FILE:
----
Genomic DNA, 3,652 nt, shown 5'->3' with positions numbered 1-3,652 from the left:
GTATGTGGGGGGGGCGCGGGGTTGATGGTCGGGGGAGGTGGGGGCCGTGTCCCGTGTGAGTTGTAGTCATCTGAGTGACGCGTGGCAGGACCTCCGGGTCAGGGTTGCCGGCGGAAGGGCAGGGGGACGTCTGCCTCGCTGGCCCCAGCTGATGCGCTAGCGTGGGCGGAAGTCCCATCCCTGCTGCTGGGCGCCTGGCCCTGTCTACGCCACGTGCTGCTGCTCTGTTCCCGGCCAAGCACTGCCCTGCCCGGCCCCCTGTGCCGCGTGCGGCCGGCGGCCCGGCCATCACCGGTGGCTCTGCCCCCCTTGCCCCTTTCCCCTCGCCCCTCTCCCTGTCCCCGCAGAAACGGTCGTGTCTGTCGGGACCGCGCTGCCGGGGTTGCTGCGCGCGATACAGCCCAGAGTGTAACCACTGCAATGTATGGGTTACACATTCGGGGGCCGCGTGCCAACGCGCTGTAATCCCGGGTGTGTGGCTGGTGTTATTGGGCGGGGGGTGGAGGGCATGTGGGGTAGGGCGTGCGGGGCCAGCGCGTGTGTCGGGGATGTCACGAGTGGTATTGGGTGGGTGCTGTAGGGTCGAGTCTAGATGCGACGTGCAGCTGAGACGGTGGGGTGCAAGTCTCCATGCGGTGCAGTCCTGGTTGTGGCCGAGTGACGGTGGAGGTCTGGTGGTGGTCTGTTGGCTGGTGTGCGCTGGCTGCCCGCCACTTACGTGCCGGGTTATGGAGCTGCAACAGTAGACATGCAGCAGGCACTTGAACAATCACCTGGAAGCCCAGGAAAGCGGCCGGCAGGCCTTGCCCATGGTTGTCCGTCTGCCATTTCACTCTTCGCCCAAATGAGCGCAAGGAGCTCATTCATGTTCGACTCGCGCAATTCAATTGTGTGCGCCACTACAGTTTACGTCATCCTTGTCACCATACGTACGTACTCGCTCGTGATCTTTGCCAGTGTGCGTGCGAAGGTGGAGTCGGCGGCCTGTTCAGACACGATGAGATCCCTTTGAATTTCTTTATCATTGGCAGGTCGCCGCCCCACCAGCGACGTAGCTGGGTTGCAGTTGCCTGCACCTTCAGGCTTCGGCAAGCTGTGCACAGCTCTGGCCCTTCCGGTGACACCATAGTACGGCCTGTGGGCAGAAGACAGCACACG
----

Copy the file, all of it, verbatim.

Genomic DNA, 3,652 nt, shown 5'->3' with positions numbered 1-3,652 from the left:
GTATGTGGGGGGGGCGCGGGGTTGATGGTCGGGGGAGGTGGGGGCCGTGTCCCGTGTGAGTTGTAGTCATCTGAGTGACGCGTGGCAGGACCTCCGGGTCAGGGTTGCCGGCGGAAGGGCAGGGGGACGTCTGCCTCGCTGGCCCCAGCTGATGCGCTAGCGTGGGCGGAAGTCCCATCCCTGCTGCTGGGCGCCTGGCCCTGTCTACGCCACGTGCTGCTGCTCTGTTCCCGGCCAAGCACTGCCCTGCCCGGCCCCCTGTGCCGCGTGCGGCCGGCGGCCCGGCCATCACCGGTGGCTCTGCCCCCCTTGCCCCTTTCCCCTCGCCCCTCTCCCTGTCCCCGCAGAAACGGTCGTGTCTGTCGGGACCGCGCTGCCGGGGTTGCTGCGCGCGATACAGCCCAGAGTGTAACCACTGCAATGTATGGGTTACACATTCGGGGGCCGCGTGCCAACGCGCTGTAATCCCGGGTGTGTGGCTGGTGTTATTGGGCGGGGGGTGGAGGGCATGTGGGGTAGGGCGTGCGGGGCCAGCGCGTGTGTCGGGGATGTCACGAGTGGTATTGGGTGGGTGCTGTAGGGTCGAGTCTAGATGCGACGTGCAGCTGAGACGGTGGGGTGCAAGTCTCCATGCGGTGCAGTCCTGGTTGTGGCCGAGTGACGGTGGAGGTCTGGTGGTGGTCTGTTGGCTGGTGTGCGCTGGCTGCCCGCCACTTACGTGCCGGGTTATGGAGCTGCAACAGTAGACATGCAGCAGGCACTTGAACAATCACCTGGAAGCCCAGGAAAGCGGCCGGCAGGCCTTGCCCATGGTTGTCCGTCTGCCATTTCACTCTTCGCCCAAATGAGCGCAAGGAGCTCATTCATGTTCGACTCGCGCAATTCAATTGTGTGCGCCACTACAGTTTACGTCATCCTTGTCACCATACGTACGTACTCGCTCGTGATCTTTGCCAGTGTGCGTGCGAAGGTGGAGTCGGCGGCCTGTTCAGACACGATGAGATCCCTTTGAATTTCTTTATCATTGGCAGGTCGCCGCCCCACCAGCGACGTAGCTGGGTTGCAGTTGCCTGCACCTTCAGGCTTCGGCAAGCTGTGCACAGCTCTGGCCCTTCCGGTGACACCATAGTACGGCCTGTGGGCAGAAGACAGCACACG